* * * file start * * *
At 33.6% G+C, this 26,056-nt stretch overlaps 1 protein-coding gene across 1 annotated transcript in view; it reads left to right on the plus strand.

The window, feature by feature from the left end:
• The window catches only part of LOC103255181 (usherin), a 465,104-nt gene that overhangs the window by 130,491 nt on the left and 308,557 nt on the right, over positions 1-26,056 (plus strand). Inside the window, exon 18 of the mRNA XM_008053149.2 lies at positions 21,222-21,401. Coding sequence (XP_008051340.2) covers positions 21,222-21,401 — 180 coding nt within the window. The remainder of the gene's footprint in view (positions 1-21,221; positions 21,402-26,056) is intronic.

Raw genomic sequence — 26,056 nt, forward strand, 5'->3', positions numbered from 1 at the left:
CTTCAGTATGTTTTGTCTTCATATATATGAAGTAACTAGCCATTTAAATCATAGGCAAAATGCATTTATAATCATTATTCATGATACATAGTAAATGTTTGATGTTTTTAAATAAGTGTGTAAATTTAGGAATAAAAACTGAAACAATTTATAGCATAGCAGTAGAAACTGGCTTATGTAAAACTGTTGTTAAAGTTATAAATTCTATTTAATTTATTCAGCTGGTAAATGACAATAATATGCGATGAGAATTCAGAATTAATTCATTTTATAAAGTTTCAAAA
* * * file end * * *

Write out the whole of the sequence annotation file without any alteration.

At 33.6% G+C, this 26,056-nt stretch overlaps 1 protein-coding gene across 1 annotated transcript in view; it reads left to right on the plus strand.

The window, feature by feature from the left end:
• The window catches only part of LOC103255181 (usherin), a 465,104-nt gene that overhangs the window by 130,491 nt on the left and 308,557 nt on the right, over positions 1-26,056 (plus strand). Inside the window, exon 18 of the mRNA XM_008053149.2 lies at positions 21,222-21,401. Coding sequence (XP_008051340.2) covers positions 21,222-21,401 — 180 coding nt within the window. The remainder of the gene's footprint in view (positions 1-21,221; positions 21,402-26,056) is intronic.

Raw genomic sequence — 26,056 nt, forward strand, 5'->3', positions numbered from 1 at the left:
CTTCAGTATGTTTTGTCTTCATATATATGAAGTAACTAGCCATTTAAATCATAGGCAAAATGCATTTATAATCATTATTCATGATACATAGTAAATGTTTGATGTTTTTAAATAAGTGTGTAAATTTAGGAATAAAAACTGAAACAATTTATAGCATAGCAGTAGAAACTGGCTTATGTAAAACTGTTGTTAAAGTTATAAATTCTATTTAATTTATTCAGCTGGTAAATGACAATAATATGCGATGAGAATTCAGAATTAATTCATTTTATAAAGTTTCAAAA